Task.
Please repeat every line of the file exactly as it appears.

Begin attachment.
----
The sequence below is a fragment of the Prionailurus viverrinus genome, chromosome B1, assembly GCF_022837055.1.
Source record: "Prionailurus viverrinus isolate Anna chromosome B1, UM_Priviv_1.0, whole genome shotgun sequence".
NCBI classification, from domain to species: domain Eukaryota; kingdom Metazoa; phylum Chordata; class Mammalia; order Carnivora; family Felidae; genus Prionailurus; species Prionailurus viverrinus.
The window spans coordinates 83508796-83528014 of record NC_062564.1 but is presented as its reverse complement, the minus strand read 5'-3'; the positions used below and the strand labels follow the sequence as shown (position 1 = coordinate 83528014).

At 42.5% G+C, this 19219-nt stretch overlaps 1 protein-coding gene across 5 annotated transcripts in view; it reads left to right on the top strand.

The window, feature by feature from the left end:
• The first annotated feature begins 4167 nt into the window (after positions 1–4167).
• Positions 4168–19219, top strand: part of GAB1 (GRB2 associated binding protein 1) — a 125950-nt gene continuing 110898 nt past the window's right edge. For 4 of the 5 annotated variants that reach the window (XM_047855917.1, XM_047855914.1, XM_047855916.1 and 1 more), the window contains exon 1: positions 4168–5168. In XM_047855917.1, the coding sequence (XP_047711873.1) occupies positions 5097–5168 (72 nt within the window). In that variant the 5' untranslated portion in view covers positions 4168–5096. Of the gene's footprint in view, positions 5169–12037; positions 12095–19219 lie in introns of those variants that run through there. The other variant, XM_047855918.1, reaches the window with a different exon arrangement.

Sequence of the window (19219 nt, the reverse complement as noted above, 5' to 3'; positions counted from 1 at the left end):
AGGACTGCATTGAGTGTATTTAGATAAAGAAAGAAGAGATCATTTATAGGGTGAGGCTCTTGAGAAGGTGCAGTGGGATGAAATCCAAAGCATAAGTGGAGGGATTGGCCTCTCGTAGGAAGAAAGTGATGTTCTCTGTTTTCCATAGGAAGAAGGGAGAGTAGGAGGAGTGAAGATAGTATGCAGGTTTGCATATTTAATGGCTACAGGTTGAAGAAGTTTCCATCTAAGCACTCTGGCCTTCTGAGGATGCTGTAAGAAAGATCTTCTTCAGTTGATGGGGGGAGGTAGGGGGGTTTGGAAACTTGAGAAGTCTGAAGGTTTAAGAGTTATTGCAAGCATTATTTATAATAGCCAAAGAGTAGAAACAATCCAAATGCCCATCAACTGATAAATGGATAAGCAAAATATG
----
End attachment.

The sequence below is a fragment of the Prionailurus viverrinus genome, chromosome B1, assembly GCF_022837055.1.
Source record: "Prionailurus viverrinus isolate Anna chromosome B1, UM_Priviv_1.0, whole genome shotgun sequence".
NCBI classification, from domain to species: domain Eukaryota; kingdom Metazoa; phylum Chordata; class Mammalia; order Carnivora; family Felidae; genus Prionailurus; species Prionailurus viverrinus.
The window spans coordinates 83508796-83528014 of record NC_062564.1 but is presented as its reverse complement, the minus strand read 5'-3'; the positions used below and the strand labels follow the sequence as shown (position 1 = coordinate 83528014).

At 42.5% G+C, this 19219-nt stretch overlaps 1 protein-coding gene across 5 annotated transcripts in view; it reads left to right on the top strand.

The window, feature by feature from the left end:
• The first annotated feature begins 4167 nt into the window (after positions 1–4167).
• Positions 4168–19219, top strand: part of GAB1 (GRB2 associated binding protein 1) — a 125950-nt gene continuing 110898 nt past the window's right edge. For 4 of the 5 annotated variants that reach the window (XM_047855917.1, XM_047855914.1, XM_047855916.1 and 1 more), the window contains exon 1: positions 4168–5168. In XM_047855917.1, the coding sequence (XP_047711873.1) occupies positions 5097–5168 (72 nt within the window). In that variant the 5' untranslated portion in view covers positions 4168–5096. Of the gene's footprint in view, positions 5169–12037; positions 12095–19219 lie in introns of those variants that run through there. The other variant, XM_047855918.1, reaches the window with a different exon arrangement.

Sequence of the window (19219 nt, the reverse complement as noted above, 5' to 3'; positions counted from 1 at the left end):
AGGACTGCATTGAGTGTATTTAGATAAAGAAAGAAGAGATCATTTATAGGGTGAGGCTCTTGAGAAGGTGCAGTGGGATGAAATCCAAAGCATAAGTGGAGGGATTGGCCTCTCGTAGGAAGAAAGTGATGTTCTCTGTTTTCCATAGGAAGAAGGGAGAGTAGGAGGAGTGAAGATAGTATGCAGGTTTGCATATTTAATGGCTACAGGTTGAAGAAGTTTCCATCTAAGCACTCTGGCCTTCTGAGGATGCTGTAAGAAAGATCTTCTTCAGTTGATGGGGGGAGGTAGGGGGGTTTGGAAACTTGAGAAGTCTGAAGGTTTAAGAGTTATTGCAAGCATTATTTATAATAGCCAAAGAGTAGAAACAATCCAAATGCCCATCAACTGATAAATGGATAAGCAAAATATG